One of the podcasts I listen to on my one hour commute each day is the Disc Golf Answer Man. I enjoy the guys that host, and I always appreciate the contrast in perspectives between “Cool Daddy Slick Breeze”, disc golf media pro, and Eric McCabe, 2010 World Champion. EMac has been a touring pro for years and really knows his stuff. I love listening to them answer disc golf questions.
I rarely disagree with Mr. McCabe, but he’s said something a couple of times now that just doesn’t sit will with me. Every so often, people will write in and ask what kind of training would be appropriate for disc golf. Every time they get this question, Eric’s answer is the same. “I think muscles get in the way in disc golf. I’d just say stretching. Lots and lots of stretching. Maybe some yoga.”
While stretching is important, critical even, muscles do NOT get in the way in disc golf. Sorry, Eric, love ya but you are wrong on this one. Yeah, if you are only going to do one thing when training for disc golf, stretching is absolutely the correct answer. But that’s not what these people are asking. They are asking how to train, in the gym, for the sport they love. Telling them that training for strength would “get in the way” of their game is doing them a disservice.
[tweet “Strength and conditioning is beneficial in ALL sports, including disc golf.”]
Think about baseball. Before the mid 80’s, baseball players didn’t really train for strength on the whole. Most of them didn’t think it was important. They just focused on flexibility and stretching. The common thinking was that strength training wasn’t helpful in baseball. Enter the mid to late 80’s and the reprehensible juicing scandals that occurred.
Whichever side of the steroid debate you sit on, no one can deny that the increase in strength that happened at this time came with a drastic increase in performance. There were more home runs, more stolen bases, faster pitches, and a much higher level of performance all around due to an increase in strength. All this in a sport that for many years was dominated by out of shape sloths.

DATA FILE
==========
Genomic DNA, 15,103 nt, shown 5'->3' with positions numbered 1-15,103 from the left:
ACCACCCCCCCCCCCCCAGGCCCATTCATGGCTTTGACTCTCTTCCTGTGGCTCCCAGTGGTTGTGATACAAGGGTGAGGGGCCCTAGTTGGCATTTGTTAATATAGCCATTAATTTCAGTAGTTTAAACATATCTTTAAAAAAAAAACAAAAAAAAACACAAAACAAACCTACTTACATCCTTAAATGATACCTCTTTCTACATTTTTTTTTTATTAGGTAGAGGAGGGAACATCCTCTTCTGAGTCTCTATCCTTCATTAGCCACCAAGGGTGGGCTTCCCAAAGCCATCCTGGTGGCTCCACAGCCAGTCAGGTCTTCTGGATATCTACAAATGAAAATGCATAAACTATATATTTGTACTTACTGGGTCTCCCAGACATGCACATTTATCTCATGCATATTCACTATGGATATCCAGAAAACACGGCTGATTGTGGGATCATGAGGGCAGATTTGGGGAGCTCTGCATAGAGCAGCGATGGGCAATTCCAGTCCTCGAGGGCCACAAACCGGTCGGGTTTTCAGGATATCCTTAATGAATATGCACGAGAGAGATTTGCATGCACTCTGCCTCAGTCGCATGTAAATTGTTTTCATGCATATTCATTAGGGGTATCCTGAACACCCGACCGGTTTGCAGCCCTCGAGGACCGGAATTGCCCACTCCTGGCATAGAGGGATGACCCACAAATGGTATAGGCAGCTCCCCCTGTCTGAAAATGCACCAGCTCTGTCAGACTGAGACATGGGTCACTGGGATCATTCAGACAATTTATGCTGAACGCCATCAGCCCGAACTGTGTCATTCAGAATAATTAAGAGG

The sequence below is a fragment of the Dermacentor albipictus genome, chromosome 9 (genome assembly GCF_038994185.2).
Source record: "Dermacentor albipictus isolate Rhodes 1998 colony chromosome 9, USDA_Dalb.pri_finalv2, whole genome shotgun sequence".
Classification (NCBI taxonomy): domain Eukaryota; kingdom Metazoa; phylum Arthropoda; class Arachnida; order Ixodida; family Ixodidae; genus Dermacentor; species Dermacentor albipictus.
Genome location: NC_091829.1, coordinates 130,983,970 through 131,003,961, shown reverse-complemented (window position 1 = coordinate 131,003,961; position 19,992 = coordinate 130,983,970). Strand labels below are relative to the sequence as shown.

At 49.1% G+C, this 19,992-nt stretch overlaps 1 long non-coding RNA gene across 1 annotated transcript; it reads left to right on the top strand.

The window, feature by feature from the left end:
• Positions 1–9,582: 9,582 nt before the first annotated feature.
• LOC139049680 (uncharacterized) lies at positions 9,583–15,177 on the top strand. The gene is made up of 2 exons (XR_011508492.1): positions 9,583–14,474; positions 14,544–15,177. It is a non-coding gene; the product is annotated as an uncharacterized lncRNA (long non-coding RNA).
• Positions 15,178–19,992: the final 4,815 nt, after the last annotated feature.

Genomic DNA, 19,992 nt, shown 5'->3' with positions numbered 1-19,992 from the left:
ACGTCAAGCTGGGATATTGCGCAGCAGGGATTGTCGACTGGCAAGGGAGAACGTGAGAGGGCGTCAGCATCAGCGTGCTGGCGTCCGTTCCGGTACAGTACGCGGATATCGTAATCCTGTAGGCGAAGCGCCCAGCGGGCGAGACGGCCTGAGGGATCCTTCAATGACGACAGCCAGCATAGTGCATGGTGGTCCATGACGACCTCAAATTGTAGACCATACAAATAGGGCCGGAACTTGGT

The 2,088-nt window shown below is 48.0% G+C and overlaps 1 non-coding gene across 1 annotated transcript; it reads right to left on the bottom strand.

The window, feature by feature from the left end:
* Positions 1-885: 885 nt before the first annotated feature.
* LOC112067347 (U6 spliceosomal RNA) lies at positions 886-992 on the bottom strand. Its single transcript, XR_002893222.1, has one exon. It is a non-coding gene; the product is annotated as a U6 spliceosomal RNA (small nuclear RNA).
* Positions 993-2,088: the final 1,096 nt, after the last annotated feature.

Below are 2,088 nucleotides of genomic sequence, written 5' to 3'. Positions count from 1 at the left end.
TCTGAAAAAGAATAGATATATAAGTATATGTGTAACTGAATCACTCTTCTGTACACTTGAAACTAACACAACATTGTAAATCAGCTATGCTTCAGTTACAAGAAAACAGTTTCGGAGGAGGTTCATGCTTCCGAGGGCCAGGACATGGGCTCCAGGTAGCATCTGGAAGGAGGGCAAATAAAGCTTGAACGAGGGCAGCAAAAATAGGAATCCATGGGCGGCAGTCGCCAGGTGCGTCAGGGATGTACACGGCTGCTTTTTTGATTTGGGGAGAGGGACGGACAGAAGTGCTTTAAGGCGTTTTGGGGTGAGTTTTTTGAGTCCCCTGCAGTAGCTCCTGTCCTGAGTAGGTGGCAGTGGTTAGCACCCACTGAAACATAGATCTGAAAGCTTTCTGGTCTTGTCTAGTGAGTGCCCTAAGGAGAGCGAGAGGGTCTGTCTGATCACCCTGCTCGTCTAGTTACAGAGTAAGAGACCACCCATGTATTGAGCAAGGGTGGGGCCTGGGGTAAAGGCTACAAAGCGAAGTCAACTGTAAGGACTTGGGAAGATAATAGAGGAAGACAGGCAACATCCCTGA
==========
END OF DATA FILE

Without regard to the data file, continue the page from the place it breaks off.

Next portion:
Now look at ball golf. Almost no one could have been considered the picture of health as little as 2 decades ago. Then along came Tiger. Tiger got big, Tiger got strong, Tiger won. A lot. Look at Phil Mickelson. Traditionally the Pillsbury dough boy body type, Phil is now in great shape and did it with weights. He’ll be the first to tell you that it has significantly improved his game.
In fact, the PGA now has two fully outfitted fitness trailers that go to every stop on the tour. It’s estimated that over 90% of the touring pros use these trailers. Many multiple times a day. Any golfer that wants to compete on today’s PGA tour has to integrate strength training and fitness into their daily routine.
Now, look at our sport. The most public example of strength being beneficial is Avery Jenkins. Long a proponent of training for disc golf in the gym, he even released a disc golf specific workout video on YouTube. He is a great example of muscles absolutely not getting in the way.
There are quite a few examples of disc golfers who are starting to train for the sport they love. Not only are they starting to hit the gym and lift, but they are watching their diet, paying attention to recovery and sleep, and taking supplements that specifically help their game. Dave Feldberg is now sponsored by Onnit, my favorite and primary source of training supplements and equipment.
How about the now 3 time World Champ, Paul McBeth? He follows the same training and eating regimen that Tiger Woods does. (source). Want to compete like Paul BcBeth? You are going to have to train like him too. Disc golf is a sport. As our sport matures and grows, we will see more and more of this. Top level athletic performance has a lot of components. Naturally being able to throw a disc far is just one of them. That skill alone will no longer carry people as far as it has in the past. Training for disc golf will become as common as practicing putting.